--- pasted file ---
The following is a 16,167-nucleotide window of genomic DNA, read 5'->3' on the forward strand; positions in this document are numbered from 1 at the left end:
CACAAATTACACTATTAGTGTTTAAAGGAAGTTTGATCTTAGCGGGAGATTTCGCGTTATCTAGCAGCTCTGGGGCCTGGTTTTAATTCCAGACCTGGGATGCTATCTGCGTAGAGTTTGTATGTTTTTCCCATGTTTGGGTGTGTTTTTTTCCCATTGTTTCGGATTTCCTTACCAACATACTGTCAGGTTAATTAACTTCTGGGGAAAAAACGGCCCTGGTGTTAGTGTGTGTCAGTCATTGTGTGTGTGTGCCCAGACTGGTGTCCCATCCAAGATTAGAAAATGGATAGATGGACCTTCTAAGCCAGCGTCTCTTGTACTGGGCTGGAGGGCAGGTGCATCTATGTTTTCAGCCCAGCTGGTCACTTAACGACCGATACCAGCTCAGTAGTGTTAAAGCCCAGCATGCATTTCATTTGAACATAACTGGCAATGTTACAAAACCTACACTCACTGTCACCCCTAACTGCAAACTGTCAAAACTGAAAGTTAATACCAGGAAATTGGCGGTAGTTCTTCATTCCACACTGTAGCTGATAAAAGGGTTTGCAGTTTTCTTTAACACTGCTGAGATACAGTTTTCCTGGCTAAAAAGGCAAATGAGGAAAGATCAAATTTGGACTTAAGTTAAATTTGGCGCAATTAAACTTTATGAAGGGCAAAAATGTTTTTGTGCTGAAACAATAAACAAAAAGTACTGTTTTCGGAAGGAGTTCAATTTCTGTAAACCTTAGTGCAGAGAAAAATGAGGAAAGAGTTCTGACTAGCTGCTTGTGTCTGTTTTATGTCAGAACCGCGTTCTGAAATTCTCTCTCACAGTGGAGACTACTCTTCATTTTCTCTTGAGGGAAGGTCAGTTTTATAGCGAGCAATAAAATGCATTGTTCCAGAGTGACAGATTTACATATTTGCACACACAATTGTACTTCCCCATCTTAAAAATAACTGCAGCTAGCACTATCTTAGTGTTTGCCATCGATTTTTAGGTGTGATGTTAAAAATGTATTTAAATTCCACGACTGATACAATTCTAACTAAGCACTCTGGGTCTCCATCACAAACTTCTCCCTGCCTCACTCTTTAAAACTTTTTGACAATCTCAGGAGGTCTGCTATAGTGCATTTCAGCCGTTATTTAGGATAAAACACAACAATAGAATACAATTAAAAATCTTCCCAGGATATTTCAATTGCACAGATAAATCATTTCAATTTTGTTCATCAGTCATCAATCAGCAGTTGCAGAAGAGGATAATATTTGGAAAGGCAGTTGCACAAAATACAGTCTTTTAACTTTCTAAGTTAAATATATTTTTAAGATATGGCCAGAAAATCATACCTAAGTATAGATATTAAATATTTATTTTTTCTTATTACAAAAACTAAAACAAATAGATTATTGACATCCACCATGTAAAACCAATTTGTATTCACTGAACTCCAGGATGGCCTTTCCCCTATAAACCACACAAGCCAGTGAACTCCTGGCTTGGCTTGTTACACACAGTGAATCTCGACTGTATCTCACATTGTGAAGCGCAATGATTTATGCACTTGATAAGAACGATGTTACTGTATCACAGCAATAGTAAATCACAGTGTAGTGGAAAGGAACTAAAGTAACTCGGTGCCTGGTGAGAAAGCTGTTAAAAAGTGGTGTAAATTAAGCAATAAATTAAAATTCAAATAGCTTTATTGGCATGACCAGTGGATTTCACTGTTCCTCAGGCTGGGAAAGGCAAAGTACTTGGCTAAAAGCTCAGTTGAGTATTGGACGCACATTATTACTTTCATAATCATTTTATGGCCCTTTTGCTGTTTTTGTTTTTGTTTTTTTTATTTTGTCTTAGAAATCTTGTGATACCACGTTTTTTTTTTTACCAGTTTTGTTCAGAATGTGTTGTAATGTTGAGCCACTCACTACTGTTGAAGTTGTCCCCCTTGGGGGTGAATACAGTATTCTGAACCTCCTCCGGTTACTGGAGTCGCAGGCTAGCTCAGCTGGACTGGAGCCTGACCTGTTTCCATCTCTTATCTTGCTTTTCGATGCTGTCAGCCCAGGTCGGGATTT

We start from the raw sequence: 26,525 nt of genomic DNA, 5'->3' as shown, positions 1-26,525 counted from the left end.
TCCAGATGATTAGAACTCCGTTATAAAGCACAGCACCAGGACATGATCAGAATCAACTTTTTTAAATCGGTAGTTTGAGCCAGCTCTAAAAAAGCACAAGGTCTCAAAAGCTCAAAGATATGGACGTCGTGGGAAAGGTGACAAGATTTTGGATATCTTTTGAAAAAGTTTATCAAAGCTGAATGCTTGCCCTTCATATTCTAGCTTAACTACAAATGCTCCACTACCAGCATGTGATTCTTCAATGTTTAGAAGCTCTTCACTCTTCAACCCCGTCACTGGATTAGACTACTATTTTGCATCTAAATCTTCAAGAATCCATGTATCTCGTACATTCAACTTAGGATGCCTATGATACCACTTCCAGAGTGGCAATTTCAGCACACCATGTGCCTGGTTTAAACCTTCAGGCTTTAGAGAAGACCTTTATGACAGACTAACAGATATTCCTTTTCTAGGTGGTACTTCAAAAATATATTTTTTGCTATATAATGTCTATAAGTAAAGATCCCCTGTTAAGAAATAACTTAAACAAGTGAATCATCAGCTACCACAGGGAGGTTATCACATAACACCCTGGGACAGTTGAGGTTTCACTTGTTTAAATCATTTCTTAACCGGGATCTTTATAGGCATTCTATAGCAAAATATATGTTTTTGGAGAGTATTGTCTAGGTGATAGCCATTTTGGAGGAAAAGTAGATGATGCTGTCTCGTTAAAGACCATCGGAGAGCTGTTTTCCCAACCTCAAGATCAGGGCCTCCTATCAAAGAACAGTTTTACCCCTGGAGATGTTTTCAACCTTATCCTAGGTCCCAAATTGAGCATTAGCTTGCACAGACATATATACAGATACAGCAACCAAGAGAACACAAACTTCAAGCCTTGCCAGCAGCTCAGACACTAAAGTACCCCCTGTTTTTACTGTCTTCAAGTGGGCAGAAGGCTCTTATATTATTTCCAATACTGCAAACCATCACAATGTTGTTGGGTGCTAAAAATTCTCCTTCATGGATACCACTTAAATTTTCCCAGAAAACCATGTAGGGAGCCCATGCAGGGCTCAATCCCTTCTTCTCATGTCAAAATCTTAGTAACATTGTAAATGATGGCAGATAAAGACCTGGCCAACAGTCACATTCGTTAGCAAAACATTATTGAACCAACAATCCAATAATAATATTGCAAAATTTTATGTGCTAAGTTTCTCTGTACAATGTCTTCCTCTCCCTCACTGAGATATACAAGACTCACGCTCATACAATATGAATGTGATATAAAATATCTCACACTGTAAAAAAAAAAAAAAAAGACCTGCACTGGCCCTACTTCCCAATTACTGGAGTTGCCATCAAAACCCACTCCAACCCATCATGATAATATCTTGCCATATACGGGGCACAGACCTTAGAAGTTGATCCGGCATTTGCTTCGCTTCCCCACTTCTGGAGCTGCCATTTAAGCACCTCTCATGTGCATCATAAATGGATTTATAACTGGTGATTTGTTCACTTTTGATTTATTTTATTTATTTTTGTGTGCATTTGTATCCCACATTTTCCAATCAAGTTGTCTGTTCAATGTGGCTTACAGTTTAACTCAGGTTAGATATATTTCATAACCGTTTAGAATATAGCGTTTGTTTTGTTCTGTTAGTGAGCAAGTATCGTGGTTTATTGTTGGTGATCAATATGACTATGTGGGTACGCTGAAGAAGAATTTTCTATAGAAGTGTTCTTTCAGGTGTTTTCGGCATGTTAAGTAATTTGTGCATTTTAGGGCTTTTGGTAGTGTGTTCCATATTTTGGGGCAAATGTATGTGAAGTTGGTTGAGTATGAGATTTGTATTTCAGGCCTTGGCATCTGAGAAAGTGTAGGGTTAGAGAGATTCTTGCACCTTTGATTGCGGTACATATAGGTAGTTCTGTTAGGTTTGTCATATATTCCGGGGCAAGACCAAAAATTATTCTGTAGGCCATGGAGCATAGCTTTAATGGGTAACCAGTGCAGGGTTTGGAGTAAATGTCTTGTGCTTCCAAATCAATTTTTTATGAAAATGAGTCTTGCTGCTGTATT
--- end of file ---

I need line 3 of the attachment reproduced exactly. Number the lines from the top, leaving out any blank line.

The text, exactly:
We start from the raw sequence: 26,525 nt of genomic DNA, 5'->3' as shown, positions 1-26,525 counted from the left end.